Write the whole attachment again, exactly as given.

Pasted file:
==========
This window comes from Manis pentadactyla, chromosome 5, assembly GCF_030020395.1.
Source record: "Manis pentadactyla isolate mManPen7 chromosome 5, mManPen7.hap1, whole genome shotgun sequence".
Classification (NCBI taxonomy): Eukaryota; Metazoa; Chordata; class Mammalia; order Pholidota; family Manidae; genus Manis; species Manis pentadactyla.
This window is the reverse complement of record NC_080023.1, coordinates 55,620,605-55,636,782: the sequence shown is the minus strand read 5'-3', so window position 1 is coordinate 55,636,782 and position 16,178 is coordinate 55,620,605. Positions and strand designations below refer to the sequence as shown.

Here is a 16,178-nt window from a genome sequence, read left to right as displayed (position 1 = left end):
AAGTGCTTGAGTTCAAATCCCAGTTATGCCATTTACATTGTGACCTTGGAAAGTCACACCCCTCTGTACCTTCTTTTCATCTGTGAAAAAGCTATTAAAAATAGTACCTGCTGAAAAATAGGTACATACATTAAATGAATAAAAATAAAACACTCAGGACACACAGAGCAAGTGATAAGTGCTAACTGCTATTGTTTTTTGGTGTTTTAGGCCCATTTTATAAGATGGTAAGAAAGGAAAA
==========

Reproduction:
This window comes from Manis pentadactyla, chromosome 5, assembly GCF_030020395.1.
Source record: "Manis pentadactyla isolate mManPen7 chromosome 5, mManPen7.hap1, whole genome shotgun sequence".
Classification (NCBI taxonomy): Eukaryota; Metazoa; Chordata; class Mammalia; order Pholidota; family Manidae; genus Manis; species Manis pentadactyla.
This window is the reverse complement of record NC_080023.1, coordinates 55,620,605-55,636,782: the sequence shown is the minus strand read 5'-3', so window position 1 is coordinate 55,636,782 and position 16,178 is coordinate 55,620,605. Positions and strand designations below refer to the sequence as shown.

Here is a 16,178-nt window from a genome sequence, read left to right as displayed (position 1 = left end):
AAGTGCTTGAGTTCAAATCCCAGTTATGCCATTTACATTGTGACCTTGGAAAGTCACACCCCTCTGTACCTTCTTTTCATCTGTGAAAAAGCTATTAAAAATAGTACCTGCTGAAAAATAGGTACATACATTAAATGAATAAAAATAAAACACTCAGGACACACAGAGCAAGTGATAAGTGCTAACTGCTATTGTTTTTTGGTGTTTTAGGCCCATTTTATAAGATGGTAAGAAAGGAAAA